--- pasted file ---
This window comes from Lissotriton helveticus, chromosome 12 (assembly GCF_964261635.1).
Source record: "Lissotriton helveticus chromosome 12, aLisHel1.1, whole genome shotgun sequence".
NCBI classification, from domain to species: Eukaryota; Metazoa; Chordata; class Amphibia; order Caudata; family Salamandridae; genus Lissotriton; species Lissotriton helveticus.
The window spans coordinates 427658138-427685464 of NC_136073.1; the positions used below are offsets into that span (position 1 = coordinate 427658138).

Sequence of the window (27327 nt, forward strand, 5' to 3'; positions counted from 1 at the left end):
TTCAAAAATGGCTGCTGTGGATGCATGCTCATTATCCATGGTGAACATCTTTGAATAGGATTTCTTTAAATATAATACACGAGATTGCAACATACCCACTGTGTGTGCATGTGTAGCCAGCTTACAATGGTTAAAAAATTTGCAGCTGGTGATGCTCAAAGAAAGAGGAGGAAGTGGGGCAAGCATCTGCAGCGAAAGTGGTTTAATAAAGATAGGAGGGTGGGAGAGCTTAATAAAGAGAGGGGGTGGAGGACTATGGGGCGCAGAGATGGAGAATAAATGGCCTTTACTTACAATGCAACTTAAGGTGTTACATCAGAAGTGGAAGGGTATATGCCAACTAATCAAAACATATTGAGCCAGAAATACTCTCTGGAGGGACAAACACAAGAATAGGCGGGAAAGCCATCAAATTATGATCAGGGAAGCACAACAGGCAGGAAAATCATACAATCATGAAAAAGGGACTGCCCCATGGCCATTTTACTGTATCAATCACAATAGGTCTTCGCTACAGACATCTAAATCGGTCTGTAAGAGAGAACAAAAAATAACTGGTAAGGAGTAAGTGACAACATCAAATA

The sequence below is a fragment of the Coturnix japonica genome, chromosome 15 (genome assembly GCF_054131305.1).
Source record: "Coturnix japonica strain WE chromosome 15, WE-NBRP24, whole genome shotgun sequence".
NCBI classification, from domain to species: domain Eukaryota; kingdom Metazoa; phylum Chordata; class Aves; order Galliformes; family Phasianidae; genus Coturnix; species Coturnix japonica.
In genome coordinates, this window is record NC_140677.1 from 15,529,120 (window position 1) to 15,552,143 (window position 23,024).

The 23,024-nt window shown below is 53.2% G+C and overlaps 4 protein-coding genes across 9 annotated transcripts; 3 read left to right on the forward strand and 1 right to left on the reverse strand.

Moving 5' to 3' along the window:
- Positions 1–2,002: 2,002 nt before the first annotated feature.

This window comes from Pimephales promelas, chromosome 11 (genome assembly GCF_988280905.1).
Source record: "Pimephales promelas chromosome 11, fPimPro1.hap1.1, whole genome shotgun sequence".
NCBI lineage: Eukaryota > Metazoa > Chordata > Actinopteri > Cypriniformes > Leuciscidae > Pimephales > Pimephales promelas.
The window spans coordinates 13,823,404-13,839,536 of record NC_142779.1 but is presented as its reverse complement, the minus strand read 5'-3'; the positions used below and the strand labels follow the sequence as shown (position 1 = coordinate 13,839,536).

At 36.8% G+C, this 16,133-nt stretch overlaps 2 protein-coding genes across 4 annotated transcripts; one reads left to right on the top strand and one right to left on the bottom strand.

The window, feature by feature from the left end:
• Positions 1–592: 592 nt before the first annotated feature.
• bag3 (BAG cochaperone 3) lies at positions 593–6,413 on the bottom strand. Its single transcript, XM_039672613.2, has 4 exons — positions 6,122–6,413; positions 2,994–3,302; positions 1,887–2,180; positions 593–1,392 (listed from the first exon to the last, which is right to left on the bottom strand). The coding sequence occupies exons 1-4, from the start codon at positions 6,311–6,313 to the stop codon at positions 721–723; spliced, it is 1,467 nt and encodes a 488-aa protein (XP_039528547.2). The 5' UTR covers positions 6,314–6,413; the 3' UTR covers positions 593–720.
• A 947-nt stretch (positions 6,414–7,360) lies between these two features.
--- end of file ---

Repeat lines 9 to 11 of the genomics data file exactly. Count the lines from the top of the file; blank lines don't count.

NCBI classification, from domain to species: domain Eukaryota; kingdom Metazoa; phylum Chordata; class Aves; order Galliformes; family Phasianidae; genus Coturnix; species Coturnix japonica.
In genome coordinates, this window is record NC_140677.1 from 15,529,120 (window position 1) to 15,552,143 (window position 23,024).

The 23,024-nt window shown below is 53.2% G+C and overlaps 4 protein-coding genes across 9 annotated transcripts; 3 read left to right on the forward strand and 1 right to left on the reverse strand.